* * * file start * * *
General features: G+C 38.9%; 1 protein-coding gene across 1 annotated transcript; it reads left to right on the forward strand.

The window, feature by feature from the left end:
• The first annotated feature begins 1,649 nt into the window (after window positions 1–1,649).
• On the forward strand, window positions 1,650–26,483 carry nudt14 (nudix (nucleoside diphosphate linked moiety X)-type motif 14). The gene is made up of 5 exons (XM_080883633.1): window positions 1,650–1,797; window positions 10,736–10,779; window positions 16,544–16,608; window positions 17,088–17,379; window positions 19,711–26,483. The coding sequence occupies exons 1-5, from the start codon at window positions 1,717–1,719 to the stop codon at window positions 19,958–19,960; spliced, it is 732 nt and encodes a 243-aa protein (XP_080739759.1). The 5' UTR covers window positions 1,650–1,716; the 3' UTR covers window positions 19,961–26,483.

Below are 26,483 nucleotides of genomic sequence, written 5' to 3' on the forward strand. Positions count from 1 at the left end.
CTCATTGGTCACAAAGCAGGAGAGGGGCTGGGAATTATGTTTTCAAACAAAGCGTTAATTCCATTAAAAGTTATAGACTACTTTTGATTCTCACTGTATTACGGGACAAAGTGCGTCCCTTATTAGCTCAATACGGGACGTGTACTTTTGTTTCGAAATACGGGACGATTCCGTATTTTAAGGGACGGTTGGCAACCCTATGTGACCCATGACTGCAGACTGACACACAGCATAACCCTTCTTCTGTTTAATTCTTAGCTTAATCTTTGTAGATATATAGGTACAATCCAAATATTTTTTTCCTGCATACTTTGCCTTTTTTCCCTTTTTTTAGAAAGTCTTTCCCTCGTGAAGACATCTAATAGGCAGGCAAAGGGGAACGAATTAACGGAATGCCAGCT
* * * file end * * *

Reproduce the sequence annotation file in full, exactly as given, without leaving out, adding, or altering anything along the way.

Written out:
General features: G+C 38.9%; 1 protein-coding gene across 1 annotated transcript; it reads left to right on the forward strand.

The window, feature by feature from the left end:
• The first annotated feature begins 1,649 nt into the window (after window positions 1–1,649).
• On the forward strand, window positions 1,650–26,483 carry nudt14 (nudix (nucleoside diphosphate linked moiety X)-type motif 14). The gene is made up of 5 exons (XM_080883633.1): window positions 1,650–1,797; window positions 10,736–10,779; window positions 16,544–16,608; window positions 17,088–17,379; window positions 19,711–26,483. The coding sequence occupies exons 1-5, from the start codon at window positions 1,717–1,719 to the stop codon at window positions 19,958–19,960; spliced, it is 732 nt and encodes a 243-aa protein (XP_080739759.1). The 5' UTR covers window positions 1,650–1,716; the 3' UTR covers window positions 19,961–26,483.

Below are 26,483 nucleotides of genomic sequence, written 5' to 3' on the forward strand. Positions count from 1 at the left end.
CTCATTGGTCACAAAGCAGGAGAGGGGCTGGGAATTATGTTTTCAAACAAAGCGTTAATTCCATTAAAAGTTATAGACTACTTTTGATTCTCACTGTATTACGGGACAAAGTGCGTCCCTTATTAGCTCAATACGGGACGTGTACTTTTGTTTCGAAATACGGGACGATTCCGTATTTTAAGGGACGGTTGGCAACCCTATGTGACCCATGACTGCAGACTGACACACAGCATAACCCTTCTTCTGTTTAATTCTTAGCTTAATCTTTGTAGATATATAGGTACAATCCAAATATTTTTTTCCTGCATACTTTGCCTTTTTTCCCTTTTTTTAGAAAGTCTTTCCCTCGTGAAGACATCTAATAGGCAGGCAAAGGGGAACGAATTAACGGAATGCCAGCT